This blog piece was written by Library member, Jean Y. Jones.
A sunny morning. In Morrab Library I sat in my leather chair, book in lap, gazing out of the Georgian window over the gardens and out to sea. The library was quiet and peaceful. The book on my lap, taken from the shelves in the Cornish Room, was Daphne de Maurier’s Rebecca.
Manderley, the house of all our dreams, a country house of the kind familiar to us all through the medium of the novel. The link is astonishing. From its earliest inception as a literary genre, the novel has looked to the english country house for background and setting.
When Richardson considered using imaginative story-telling as a vehicle for his views and opinions he placed his heroine, Pamela, in the country house, a pretty servant faced with moral dangers therein. So successful was he that Smollett and Fielding rapidly followed in his footsteps. The country house proved a perfect background to exploit, for tales of high romance and derring-do, of Gothic mysteries and horror. Jane Austen, writing a while later, used the country house as a more conventional setting, with its beautiful parklands, grand rooms well-furnished and well-appointed, of the kind so highly admired by Henry James. With it came a way of life that over generations had evolved into a strong social class system, the English gentleman exhibiting an etiquette of manners, at times civilised in the extreme, exclusive and insular. Save for the imaginative incursions of the novelist.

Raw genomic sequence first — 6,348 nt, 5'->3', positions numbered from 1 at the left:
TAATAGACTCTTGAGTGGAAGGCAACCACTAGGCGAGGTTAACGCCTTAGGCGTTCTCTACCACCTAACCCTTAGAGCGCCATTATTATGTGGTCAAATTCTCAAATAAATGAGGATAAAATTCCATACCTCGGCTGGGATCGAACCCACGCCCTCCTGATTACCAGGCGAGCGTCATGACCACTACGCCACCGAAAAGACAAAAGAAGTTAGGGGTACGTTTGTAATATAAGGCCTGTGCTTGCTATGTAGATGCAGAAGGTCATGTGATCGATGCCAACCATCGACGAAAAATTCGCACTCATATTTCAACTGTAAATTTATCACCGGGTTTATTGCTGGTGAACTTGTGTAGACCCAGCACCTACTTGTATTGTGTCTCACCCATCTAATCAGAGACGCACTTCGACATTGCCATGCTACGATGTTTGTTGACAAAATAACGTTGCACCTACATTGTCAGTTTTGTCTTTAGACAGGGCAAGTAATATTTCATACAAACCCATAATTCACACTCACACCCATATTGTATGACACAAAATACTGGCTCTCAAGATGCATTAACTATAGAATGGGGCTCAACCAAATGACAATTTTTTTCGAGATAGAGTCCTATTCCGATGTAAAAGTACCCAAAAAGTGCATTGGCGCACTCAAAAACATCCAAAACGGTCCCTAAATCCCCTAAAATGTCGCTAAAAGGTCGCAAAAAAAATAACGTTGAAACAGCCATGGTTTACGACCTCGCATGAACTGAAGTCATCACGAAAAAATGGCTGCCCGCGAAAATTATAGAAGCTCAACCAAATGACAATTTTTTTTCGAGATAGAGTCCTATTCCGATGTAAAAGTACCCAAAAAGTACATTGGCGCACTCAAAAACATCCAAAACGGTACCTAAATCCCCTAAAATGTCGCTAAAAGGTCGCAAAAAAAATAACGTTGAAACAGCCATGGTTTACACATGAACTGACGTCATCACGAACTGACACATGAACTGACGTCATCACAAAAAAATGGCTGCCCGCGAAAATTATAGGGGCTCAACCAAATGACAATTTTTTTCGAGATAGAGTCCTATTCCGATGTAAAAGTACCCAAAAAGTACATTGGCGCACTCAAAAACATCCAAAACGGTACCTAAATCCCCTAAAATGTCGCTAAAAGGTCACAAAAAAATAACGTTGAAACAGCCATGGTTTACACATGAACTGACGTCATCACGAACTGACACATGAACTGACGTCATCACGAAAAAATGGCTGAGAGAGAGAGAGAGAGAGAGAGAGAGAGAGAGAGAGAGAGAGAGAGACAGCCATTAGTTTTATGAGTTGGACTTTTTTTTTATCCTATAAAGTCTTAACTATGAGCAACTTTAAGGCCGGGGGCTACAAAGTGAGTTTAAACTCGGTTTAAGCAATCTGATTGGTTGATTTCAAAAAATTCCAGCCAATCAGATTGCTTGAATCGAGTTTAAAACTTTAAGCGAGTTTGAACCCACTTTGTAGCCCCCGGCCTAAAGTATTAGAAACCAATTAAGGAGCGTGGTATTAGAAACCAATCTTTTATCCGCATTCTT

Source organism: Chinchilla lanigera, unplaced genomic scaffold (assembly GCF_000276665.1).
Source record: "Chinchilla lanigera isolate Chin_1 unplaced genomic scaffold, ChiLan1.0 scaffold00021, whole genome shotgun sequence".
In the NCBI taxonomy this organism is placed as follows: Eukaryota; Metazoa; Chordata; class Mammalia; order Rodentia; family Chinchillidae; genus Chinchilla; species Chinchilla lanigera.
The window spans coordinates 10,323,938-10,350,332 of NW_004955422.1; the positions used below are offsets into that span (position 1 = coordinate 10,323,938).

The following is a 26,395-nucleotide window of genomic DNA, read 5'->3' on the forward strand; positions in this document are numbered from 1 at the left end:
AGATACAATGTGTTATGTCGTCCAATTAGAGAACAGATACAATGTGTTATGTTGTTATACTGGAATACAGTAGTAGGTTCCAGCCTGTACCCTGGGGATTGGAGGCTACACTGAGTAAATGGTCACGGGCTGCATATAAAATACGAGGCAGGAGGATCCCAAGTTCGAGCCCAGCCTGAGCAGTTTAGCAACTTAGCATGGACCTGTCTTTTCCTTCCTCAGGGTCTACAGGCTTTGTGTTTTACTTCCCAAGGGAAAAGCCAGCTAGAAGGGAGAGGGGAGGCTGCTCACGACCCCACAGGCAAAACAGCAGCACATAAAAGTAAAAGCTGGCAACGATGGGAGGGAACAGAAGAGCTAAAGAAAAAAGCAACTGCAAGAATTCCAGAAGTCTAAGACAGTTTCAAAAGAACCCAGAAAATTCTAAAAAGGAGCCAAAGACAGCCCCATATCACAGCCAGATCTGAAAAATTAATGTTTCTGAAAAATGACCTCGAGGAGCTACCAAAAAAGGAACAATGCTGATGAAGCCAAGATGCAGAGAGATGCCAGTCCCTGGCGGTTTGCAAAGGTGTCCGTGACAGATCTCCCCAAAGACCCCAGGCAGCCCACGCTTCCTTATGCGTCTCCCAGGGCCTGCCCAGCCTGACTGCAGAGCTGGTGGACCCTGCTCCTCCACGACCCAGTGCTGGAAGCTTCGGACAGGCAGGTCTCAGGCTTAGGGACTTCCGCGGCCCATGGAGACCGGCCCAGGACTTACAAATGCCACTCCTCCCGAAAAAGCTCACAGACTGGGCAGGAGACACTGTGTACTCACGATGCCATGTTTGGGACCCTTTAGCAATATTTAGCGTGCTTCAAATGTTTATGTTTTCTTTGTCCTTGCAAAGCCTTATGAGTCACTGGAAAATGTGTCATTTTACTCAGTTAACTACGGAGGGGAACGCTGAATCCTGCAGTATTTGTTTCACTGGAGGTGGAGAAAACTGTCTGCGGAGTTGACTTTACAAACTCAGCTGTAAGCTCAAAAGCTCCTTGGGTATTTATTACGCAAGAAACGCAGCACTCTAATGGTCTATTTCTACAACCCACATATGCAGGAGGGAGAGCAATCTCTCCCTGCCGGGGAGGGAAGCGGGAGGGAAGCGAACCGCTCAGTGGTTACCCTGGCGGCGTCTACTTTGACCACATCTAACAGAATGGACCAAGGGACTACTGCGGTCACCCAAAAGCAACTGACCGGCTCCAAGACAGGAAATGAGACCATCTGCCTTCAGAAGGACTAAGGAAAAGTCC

So great was the attraction of the country house to literature that it moves frequently from background to foreground. In Pride and Prejudice Darcy might well have remained a bachelor were it not for Pemberley and its effect upon Elizabeth. Similarly, in Northanger Abbey Catherine is quite led astray by the house, almost as much as General Tilney was by rumours of her wealth.
The country house is used to a more passionate and vibrant effect by the Brontes – Wuthering Heights, brooding over the moors, Jane Eyre with its mad woman in the attic. Even Charles Dickens succumbed to its use, in Great Expectations skilfully creating in the mind’s eye the dark and deserted rooms leading ever inward to Miss Havisham’s wedding feast.
But with industrialisation breaking up the patterns of rural life, universal education and democracy, the tenor of novels shifted to the more social and political. Disraeli’s Sybil, George Eliot’s Felix Holt, the Radical, Trollope, concentrating on domestic dramas played out in the country house, closely followed by Galsworthy’s Forsyte Saga. All still using the country house and its social context to centre their narratives on.
As the twentieth century progressed, writers of a different mettle appeared, some, self-proclaimed self-conscious intellectuals like those of the Bloomsbury Group, products themselves of the country house epitomised in novels like Mrs Dalloway, Howard’s End and Brideshead Revisited. These gave way in turn to the novelist writing for a newer kind of reader, exploring a wider range of experience. Though still the country house maintained its allure as in D.H. Lawrence’s Lady Chatterley’s Lover. Crime writers found it a great setting and jumping-off platform, as evidenced in Agatha Christie’s works, and Conan Doyle. This has persisted to the present day.
Its romance endures, in the charm of Georgette Heyer’s Regency works, in for example Catherine Cookson and Jilly Cooper’s writings, right through to contemporary fiction. And who can forget the superbly written “Remains of the Day” by Ishiguru?
The country house may no longer by the symbol of power, wealth and privilege it once was. Yet it lives on, in our novels, in our imaginations, and on the shelves of our own country house, Morrab Library.